What does the American West have to do with that?
- Written by Johnny D. Boggs
- Published March 29, 2011
The Civil War and the American West are forever connected.
The Battle of Glorieta Pass occurred in March 1862, but folks re-enact it every May at El Rancho de las Golondrinas in Santa Fe, New Mexico.
It’s too cold to have that re-enactment in March, they tell me.
Oh, really. Well, here I am in May, freezing my butt off, waiting for the battle to begin. Every now and then, I taste snowflakes on my tongue. At least I could...if my lips weren’t frozen.
Maybe they should consider holding the Glorieta re-enactment in September. That’s when the John Brown Museum re-creates the Battle of Osawatomie of August 1856. Well, here I am, in mid-September, broiling in triple-digit Kansas heat, waiting for the battle to begin.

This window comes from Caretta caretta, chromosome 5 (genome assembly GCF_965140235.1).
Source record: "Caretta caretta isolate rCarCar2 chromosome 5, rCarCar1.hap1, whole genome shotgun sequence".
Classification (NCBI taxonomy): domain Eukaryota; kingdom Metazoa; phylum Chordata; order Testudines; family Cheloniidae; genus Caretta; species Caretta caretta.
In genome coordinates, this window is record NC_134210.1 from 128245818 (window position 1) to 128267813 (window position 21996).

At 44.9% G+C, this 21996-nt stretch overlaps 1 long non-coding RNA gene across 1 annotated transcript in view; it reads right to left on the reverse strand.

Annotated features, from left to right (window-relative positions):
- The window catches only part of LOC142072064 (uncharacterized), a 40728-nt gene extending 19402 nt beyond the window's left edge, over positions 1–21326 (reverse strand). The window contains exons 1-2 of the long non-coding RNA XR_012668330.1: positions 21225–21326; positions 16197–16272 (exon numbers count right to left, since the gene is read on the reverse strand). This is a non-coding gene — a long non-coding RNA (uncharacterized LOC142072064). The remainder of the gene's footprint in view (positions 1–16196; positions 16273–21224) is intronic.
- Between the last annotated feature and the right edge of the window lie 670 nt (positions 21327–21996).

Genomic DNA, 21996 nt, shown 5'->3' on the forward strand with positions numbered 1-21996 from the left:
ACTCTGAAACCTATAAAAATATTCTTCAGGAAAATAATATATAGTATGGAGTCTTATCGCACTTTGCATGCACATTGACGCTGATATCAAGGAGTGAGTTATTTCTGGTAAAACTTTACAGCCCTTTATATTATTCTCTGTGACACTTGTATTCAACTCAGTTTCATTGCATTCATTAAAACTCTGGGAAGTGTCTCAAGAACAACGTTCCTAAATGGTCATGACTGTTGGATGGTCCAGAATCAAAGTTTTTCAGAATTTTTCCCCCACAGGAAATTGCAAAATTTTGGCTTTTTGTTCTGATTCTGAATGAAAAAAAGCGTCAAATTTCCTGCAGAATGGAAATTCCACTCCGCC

Why am I torturing myself? What does the American West have to do with the Civil War, which began—some say—150 years ago?
Everything. “It began here,” Judy Billings says. And she means before 1861. Billings, of Lawrence, Kansas, is touting Freedom’s Frontier National Heritage Area, which encompasses 29 counties in Kansas and 12 in Missouri. This Kansas-Missouri collaboration—that’s right, Jayhawkers...
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